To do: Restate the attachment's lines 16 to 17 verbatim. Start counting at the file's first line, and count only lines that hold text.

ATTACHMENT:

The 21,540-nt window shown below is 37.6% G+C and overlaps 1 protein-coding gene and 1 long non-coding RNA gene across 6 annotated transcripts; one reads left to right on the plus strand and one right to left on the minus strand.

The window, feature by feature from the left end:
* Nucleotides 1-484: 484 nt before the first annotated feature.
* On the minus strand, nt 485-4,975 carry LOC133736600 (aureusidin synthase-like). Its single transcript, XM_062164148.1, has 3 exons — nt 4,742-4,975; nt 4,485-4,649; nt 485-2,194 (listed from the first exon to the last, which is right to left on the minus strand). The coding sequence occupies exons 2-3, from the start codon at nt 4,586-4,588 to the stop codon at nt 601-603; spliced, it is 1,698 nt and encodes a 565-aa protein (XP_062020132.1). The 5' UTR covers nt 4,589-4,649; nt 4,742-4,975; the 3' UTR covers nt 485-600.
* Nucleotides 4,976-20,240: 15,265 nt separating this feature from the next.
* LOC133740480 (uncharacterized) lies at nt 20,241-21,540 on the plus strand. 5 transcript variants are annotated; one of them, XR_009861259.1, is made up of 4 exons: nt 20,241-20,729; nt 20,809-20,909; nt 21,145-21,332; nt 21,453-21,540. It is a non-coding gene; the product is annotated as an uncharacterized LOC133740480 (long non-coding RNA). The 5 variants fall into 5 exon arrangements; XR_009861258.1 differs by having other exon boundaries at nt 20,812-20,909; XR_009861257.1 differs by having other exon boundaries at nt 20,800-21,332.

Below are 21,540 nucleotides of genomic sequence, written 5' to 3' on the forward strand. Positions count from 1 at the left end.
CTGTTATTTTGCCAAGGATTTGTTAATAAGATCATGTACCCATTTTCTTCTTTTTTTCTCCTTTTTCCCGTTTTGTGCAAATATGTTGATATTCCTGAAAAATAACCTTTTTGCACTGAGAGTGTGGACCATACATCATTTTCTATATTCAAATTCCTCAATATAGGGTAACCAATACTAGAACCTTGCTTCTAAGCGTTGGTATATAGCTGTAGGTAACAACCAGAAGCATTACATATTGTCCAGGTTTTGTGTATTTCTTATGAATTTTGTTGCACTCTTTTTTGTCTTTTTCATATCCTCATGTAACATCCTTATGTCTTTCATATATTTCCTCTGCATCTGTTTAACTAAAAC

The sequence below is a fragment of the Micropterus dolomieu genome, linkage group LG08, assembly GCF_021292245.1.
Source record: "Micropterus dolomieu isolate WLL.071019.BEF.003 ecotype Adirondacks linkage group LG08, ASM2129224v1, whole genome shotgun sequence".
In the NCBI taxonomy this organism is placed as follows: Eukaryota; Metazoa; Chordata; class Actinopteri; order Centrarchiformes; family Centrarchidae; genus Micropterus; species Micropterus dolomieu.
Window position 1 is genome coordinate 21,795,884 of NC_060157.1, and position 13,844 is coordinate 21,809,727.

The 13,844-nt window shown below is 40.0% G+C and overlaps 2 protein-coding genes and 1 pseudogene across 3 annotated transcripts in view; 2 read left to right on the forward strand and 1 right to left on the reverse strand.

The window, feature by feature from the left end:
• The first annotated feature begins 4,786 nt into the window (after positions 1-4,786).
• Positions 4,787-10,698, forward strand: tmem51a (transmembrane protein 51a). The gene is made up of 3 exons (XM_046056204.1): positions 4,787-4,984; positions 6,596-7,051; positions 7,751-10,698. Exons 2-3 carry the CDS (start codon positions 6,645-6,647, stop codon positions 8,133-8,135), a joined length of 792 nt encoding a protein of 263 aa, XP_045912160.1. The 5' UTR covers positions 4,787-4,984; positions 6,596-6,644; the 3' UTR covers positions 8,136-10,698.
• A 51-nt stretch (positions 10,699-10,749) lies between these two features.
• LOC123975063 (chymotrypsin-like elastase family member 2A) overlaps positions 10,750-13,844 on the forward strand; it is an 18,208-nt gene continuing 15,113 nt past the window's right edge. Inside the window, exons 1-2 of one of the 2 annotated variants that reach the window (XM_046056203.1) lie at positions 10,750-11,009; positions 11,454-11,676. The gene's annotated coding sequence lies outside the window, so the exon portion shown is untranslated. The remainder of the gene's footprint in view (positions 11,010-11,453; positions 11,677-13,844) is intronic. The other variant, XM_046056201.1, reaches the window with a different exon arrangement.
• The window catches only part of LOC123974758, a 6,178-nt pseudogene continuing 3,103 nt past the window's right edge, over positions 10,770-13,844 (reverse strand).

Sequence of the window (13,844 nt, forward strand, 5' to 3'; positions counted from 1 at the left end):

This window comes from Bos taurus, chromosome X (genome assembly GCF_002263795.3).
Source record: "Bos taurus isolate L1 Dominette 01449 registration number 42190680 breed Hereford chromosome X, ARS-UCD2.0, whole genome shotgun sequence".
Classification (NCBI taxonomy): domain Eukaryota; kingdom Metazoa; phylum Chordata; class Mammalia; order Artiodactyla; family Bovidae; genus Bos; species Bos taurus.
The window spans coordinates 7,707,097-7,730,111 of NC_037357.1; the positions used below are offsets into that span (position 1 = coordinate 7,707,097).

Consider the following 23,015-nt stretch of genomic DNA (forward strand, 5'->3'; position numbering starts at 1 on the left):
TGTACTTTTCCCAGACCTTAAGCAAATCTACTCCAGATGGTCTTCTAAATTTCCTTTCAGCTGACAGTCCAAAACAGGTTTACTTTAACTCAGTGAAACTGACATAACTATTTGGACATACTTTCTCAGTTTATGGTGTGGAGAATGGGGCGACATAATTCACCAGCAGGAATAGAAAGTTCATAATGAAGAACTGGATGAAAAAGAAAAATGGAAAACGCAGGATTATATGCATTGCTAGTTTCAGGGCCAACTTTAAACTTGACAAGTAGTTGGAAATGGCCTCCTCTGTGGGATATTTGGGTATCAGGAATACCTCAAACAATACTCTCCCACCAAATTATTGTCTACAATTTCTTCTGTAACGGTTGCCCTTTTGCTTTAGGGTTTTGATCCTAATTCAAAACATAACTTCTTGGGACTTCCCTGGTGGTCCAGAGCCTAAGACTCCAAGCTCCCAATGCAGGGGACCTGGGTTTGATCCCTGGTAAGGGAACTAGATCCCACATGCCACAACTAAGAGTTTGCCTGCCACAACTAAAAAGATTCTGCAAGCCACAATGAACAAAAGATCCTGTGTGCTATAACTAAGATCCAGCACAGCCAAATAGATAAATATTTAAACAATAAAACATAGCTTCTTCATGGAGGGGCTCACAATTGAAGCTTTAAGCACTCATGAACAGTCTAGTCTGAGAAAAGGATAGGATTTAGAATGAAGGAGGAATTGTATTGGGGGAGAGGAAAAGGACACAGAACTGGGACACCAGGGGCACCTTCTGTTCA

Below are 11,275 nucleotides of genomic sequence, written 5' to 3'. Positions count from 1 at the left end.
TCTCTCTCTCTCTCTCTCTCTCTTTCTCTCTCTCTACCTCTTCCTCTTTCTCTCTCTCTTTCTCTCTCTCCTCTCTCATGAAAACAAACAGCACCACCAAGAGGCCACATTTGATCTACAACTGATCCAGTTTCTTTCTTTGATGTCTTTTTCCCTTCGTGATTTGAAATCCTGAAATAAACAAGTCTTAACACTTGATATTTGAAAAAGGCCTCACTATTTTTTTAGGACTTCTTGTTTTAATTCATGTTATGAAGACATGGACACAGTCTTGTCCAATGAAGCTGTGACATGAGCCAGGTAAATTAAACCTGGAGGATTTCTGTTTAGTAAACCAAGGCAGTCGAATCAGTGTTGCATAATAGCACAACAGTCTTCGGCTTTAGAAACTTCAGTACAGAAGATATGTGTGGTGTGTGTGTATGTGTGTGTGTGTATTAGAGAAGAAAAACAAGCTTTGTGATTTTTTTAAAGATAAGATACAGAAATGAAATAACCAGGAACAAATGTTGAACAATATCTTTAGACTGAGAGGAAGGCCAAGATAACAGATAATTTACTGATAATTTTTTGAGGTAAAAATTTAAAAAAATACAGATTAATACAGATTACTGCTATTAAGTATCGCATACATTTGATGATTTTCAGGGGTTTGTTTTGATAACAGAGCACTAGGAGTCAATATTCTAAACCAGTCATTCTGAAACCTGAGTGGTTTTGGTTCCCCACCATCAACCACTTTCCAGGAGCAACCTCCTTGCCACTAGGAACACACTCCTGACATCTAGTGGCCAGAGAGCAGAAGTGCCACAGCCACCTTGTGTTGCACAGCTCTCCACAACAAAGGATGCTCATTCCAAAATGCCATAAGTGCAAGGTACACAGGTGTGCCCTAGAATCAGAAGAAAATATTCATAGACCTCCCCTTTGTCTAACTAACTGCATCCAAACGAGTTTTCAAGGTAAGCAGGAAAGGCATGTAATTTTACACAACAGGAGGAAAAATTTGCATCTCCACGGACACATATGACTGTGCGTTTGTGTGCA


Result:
• Positions 4,787-10,698, forward strand: tmem51a (transmembrane protein 51a). The gene is made up of 3 exons (XM_046056204.1): positions 4,787-4,984; positions 6,596-7,051; positions 7,751-10,698. Exons 2-3 carry the CDS (start codon positions 6,645-6,647, stop codon positions 8,133-8,135), a joined length of 792 nt encoding a protein of 263 aa, XP_045912160.1. The 5' UTR covers positions 4,787-4,984; positions 6,596-6,644; the 3' UTR covers positions 8,136-10,698.
• A 51-nt stretch (positions 10,699-10,749) lies between these two features.